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There are atrocities preformed against women and children most often designed to make the bad guys look worse. There is at least one questionable spot, where someone is killing women who have been allowing themselves to be used by the bad guys to be kidnapped to obtain ransom, that might implicate the good guys in murder as a reprisal. But by that time the good guys and the bad guys just aren't that far away from each other. But with good writing it is often the emotional response that tells me if the piece is good.
I don't have to agree with it or like the characters or even feel comfortable with the plot for it to be well written. If it evokes a strong emotion, even if it might not be the emotion that the author expects, it can still stand as a good work. This is a good book for people who like War stories with lots of descriptive elements about the styles of weapons and combat. Even those enthusiastic about war strategy might find this of interest. The Science Fiction is incidental. Nov 08, Joe Martin rated it liked it Shelves: This is a story that mostly works.
The story centers around Patricio Hennessey de Carrera, a retired military officer living on the planet Terra Nova. His world is turned upside down when his wife and 4 children the youngest daughter still unborn are killed in a terrorist attack. Fighting his way out of nearly suicidal grief, he comes out of retirement, builds an army, and uses it This is a story that mostly works. Fighting his way out of nearly suicidal grief, he comes out of retirement, builds an army, and uses it towards the goal of killing everyone who directly or indirectly had a hand in the terrorist attacks.
Those elements of the story really work and are done well. The polemical bit comes when you consider who the various groups in the story are. Carrera is clearly a stand-in for a competent but too blunt American military officer. And the terrorists who killed his wife and children are clearly barbarian Islamic fanatics. And the building destroyed in the terrorist attack is clearly a stand-in for the World Trade Center towers. The polemical part of the story works fairly well and is well-integrated into the rest of the novel.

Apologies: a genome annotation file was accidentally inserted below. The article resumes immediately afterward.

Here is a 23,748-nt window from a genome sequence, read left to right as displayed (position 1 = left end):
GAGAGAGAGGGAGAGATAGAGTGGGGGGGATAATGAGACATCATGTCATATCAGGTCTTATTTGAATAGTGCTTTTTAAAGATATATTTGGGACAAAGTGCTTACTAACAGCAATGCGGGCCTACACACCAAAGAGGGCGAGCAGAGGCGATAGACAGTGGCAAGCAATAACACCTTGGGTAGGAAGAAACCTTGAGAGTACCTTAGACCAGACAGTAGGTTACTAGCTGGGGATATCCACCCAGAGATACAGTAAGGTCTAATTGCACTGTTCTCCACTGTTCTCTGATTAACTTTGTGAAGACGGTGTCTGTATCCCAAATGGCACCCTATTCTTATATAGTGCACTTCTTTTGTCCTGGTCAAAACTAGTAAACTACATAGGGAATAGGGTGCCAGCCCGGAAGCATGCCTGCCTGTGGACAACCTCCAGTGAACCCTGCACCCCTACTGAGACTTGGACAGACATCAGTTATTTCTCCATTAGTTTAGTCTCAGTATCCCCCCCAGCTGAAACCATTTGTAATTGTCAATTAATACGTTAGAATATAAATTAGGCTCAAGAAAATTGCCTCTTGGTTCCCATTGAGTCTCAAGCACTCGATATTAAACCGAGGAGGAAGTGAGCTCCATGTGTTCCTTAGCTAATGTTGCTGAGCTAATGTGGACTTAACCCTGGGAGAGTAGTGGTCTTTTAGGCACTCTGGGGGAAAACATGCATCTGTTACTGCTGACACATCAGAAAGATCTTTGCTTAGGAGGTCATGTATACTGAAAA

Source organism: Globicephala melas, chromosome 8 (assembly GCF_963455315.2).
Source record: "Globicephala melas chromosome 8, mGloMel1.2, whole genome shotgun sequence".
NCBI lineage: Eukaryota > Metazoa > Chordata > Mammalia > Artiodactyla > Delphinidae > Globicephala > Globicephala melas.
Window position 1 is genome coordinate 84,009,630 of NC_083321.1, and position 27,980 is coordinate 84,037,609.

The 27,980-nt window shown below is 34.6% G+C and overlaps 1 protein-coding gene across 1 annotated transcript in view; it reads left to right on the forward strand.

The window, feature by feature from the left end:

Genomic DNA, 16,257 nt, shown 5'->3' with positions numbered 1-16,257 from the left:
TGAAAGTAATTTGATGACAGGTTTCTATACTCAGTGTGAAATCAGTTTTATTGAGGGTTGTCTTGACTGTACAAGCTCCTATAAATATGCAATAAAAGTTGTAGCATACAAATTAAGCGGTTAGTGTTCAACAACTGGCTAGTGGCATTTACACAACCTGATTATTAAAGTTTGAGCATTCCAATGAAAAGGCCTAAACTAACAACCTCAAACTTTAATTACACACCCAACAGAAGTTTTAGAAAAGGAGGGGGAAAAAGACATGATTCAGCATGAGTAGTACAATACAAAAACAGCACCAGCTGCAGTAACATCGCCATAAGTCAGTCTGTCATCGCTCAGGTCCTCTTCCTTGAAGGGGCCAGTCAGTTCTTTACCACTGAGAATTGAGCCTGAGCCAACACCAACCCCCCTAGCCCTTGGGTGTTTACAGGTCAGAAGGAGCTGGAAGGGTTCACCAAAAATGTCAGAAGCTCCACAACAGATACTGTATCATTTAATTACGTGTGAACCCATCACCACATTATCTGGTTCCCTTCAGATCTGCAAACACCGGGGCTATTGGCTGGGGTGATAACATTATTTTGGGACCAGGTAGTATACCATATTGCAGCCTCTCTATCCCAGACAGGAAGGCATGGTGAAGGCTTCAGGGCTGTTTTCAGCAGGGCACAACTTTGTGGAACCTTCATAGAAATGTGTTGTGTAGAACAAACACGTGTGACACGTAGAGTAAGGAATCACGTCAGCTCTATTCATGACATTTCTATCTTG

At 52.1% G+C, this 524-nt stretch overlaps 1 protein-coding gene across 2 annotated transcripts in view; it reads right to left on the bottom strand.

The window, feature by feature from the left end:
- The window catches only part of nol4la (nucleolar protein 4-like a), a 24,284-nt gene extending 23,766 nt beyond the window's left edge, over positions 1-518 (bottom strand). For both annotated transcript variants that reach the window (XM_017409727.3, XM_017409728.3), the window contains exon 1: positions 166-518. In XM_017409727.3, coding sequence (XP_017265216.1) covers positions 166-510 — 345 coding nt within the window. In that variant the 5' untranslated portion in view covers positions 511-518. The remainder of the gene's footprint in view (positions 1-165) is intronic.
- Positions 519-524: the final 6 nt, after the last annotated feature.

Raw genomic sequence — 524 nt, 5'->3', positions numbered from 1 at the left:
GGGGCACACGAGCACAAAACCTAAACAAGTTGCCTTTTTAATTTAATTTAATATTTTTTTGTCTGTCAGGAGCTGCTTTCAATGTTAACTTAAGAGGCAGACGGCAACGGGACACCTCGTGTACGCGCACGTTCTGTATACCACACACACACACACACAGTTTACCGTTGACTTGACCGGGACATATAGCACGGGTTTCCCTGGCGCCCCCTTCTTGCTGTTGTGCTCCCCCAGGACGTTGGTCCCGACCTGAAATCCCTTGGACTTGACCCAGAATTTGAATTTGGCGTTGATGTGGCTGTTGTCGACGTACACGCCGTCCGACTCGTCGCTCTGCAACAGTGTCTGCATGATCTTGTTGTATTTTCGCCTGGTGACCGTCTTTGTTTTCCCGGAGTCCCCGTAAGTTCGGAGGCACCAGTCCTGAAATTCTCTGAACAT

So far, so good. But the book goes completely off the rails when it comes to the setting. I mentioned that the book takes place on another planet, Terra Nova. This is a planet that a robotic exploring ship just happened to find. There is a clear and direct correlation between the countries of Terra Nova and the countries of Earth. The United Kingdom is represented by the Kingdom of Anglia. France is represented by the Gallic Republic. Germany is represented by Sachsen.
Iraq is represented by Sumer. Afghanistan is represented by Pashtia.
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Iran is represented by Farsia. Russia is represented by Volgon. Japan is represented by Yamato. Europe as a whole is represented by Taurus. The European Union is represented by the Tauran Union. Yes, you saw that right. Not only are individual countries represented by their oh so similarly named counterparts but so are political boundaries. In fact, it gets much worse. Not only the geography and politics are the same between Earth and Terra Nova but so is the history! This planet, settled from Earth, had many of the same wars and conflicts Earth.
There was a Sumer-Farsia War that happened in the not too distant past. Much of the book takes place in and around the country of Balboa. Balboa, geographically and culturally, is very similar to Panama. This level of correspondance is highly, highly frustrating. Why make the reader spend all of the effort to make a mental map between the nations and history of Terra Nova and the nations and history of Earth? Especially when the end result is Earth in everything but name? What is the point of all of that work?
Why not just set the story in an alternate history version of this past decade? Everytime I wanted to get lost in the world, I kept getting bludgeoned with the similarities between the world of the book and our world today. It totally destroyed my ability to immerse myself in the book and just enjoy it. I liked the characters in the book even if they were formulaic and I liked the story. I can only say that it was disappointing, overall.